4.1 Percent Unemployment Rate Does Not Mean We Are At Full Employment | Stock News & Stock Market Analysis

Jobs: The drop in the unemployment rate to 4.1%, while welcome news, has sparked more talk about how the economy is either very close to or already at “full employment.” Not so fast.

The latest numbers from the Bureau of Labor Statistics show that the economy created 261,000 jobs in October, and the unemployment rate is now lower than it’s been since December 2000.

That’s good. But there’s a problem if these numbers are used to justify anti-growth policies at the Fed to prevent “overheating,” or if they’re used to argue against tax cuts because they won’t have much of an impact on jobs.

President Trump’s pick for Fed Chairman, Jerome Powell, said that “By many measures, we’re close to full employment.”

Other economists were more emphatic. Brett Ryan, an economist at Deutsche Bank told The New York Times on Friday that “With jobless claims at 45-year lows, there’s really not a lot left on the sidelines. We’re at full employment.”

But look at the numbers more closely and you see that we are far from full employment.

First, the 0.1 percentage point decline in the unemployment rate in October was almost entirely the result of the fact that 968,000 dropped out of the labor force that month.

That’s right, for every new job created, nearly four people left the labor force.

The broader measure of unemployed — which combines those actively searching for a job with those working part time but want to work full time or are “marginally attached” to the labor force — show the jobless rate to be 7.9%.

And the IBD-TIPP poll shows that there’s likely even more slack than that. The October survey — which asks those polled whether they or anyone in their household is looking for work — shows that the share of job seekers is currently above 10%. This number, by the way, has consistently tracked higher than either of the BLS’s two measures.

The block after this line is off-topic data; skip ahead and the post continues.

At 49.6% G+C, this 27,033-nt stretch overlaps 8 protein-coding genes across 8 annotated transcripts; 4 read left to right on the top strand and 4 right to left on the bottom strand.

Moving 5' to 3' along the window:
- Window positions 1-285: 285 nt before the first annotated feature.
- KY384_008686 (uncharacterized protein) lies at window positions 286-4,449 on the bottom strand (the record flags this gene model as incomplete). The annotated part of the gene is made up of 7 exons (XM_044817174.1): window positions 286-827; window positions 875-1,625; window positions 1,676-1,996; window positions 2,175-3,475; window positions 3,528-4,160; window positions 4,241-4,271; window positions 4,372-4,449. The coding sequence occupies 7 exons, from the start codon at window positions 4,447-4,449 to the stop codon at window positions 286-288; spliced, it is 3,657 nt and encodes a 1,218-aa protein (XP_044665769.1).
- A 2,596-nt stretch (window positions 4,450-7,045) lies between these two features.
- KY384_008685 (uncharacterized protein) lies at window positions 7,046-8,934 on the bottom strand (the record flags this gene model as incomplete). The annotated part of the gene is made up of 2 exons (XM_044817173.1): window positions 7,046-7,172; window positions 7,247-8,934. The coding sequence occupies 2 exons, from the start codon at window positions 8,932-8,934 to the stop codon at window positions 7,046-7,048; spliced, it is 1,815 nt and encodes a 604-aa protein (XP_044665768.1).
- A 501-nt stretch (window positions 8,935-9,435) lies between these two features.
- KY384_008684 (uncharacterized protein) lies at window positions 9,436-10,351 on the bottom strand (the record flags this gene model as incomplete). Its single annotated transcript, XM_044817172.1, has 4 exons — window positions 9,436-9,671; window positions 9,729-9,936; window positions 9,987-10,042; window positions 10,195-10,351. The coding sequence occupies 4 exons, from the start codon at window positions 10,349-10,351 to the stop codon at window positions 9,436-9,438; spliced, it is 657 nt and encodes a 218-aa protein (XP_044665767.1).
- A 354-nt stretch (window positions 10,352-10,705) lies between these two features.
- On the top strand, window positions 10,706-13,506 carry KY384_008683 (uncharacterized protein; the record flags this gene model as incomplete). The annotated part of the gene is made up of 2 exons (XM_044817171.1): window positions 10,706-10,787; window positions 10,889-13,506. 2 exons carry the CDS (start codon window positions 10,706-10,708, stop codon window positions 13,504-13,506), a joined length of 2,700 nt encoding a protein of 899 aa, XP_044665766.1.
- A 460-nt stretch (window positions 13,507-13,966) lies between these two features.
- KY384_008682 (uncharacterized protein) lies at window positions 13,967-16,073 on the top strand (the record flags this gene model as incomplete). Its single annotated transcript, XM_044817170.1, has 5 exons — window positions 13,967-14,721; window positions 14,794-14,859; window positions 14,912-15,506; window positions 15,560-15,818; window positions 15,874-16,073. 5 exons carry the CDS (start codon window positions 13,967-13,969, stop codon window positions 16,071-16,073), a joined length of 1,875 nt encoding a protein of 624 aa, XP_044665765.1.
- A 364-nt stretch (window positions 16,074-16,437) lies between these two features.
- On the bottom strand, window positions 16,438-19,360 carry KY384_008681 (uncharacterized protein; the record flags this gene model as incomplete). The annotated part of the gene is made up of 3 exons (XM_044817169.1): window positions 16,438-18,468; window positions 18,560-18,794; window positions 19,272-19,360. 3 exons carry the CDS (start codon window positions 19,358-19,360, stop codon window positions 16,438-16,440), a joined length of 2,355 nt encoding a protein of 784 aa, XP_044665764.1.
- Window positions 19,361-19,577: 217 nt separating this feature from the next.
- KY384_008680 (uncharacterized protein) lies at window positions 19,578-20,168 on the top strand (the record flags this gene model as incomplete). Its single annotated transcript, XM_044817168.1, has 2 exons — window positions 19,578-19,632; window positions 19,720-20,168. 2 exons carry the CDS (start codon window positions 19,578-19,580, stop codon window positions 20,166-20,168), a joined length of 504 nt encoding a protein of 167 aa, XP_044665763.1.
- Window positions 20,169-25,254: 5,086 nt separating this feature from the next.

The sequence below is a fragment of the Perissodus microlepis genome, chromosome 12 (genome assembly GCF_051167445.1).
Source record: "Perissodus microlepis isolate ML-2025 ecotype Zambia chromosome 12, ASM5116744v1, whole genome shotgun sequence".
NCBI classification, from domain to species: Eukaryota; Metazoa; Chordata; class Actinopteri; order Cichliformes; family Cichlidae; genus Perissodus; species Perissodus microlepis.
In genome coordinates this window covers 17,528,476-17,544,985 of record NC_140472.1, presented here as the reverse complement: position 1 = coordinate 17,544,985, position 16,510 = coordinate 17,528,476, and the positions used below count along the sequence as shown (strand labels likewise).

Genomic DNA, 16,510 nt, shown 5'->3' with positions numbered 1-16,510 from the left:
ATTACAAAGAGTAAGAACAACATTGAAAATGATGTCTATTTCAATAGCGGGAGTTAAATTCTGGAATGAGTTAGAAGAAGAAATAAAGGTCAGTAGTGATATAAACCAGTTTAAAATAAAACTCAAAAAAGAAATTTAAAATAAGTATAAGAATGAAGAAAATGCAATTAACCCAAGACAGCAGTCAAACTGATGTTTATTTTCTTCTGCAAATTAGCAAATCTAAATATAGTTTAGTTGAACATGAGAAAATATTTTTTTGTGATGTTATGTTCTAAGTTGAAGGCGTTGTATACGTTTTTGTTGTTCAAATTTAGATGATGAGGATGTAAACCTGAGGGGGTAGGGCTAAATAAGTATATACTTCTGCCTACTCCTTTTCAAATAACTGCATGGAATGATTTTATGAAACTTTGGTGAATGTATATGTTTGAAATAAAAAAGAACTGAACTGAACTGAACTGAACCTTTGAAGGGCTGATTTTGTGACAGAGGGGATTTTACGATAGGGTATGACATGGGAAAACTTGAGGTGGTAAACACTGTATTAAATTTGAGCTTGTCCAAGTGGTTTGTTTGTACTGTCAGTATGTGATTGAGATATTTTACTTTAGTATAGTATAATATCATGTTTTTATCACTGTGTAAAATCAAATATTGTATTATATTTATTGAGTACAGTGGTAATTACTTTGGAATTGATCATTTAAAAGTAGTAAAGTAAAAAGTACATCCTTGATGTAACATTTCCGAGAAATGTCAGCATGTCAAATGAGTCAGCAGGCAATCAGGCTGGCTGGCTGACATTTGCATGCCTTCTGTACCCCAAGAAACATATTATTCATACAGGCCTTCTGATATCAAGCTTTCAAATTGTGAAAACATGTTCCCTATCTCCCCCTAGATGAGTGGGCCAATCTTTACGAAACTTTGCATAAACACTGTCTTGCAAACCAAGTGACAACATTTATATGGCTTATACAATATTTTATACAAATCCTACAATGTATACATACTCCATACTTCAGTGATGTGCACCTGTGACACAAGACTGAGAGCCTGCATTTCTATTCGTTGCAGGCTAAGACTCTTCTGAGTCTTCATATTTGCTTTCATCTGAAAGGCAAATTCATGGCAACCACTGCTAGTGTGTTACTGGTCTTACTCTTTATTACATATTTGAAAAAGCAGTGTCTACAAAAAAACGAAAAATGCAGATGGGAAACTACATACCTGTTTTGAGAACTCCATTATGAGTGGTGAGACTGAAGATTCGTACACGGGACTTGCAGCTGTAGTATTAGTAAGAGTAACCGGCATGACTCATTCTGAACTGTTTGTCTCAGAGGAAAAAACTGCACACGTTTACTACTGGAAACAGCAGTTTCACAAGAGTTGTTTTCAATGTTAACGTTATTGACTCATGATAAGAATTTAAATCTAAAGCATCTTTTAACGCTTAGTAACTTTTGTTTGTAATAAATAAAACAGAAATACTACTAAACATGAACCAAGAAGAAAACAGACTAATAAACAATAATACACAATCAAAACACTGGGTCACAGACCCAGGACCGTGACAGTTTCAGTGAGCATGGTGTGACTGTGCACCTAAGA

Here’s another way to look at it. Back in December 2000, the unemployment rate was 3.9%. But that month, the labor force participation rate — the share of the population that’s either working or looking for a job — was 67%.

The current rate: 62.7%.

If the labor force participation rate were the same today as it was in 2000, the official unemployment rate would be more like 10%.

Some of this decline in labor participation can be explained by the baby boomer generation hitting retirement. But not nearly all of it. While the number of people above age 65 climbed by 14.3 million over the past 17 years, the population not in the labor force swelled by 25 million.

There is clearly still a need for pro-growth policies to get millions of workers sitting on the sidelines back to work.


Say Hello To 3% Growth

GOP’s Tax Reform: Despite Flaws, It’s A ‘Yuuuge’ Improvement

This Is Rich: Democrats Fight To Protect A $1.8 Trillion Tax Break That Benefits The Top 1%

Click here for more Commentary and Opinion from Investor’s Business Daily.

Want to make more money in the stock market? Start with IBD University.

Source link

Originally posted 2017-11-03 20:57:39.


No comments.

Leave a Reply

error: Content is protected !!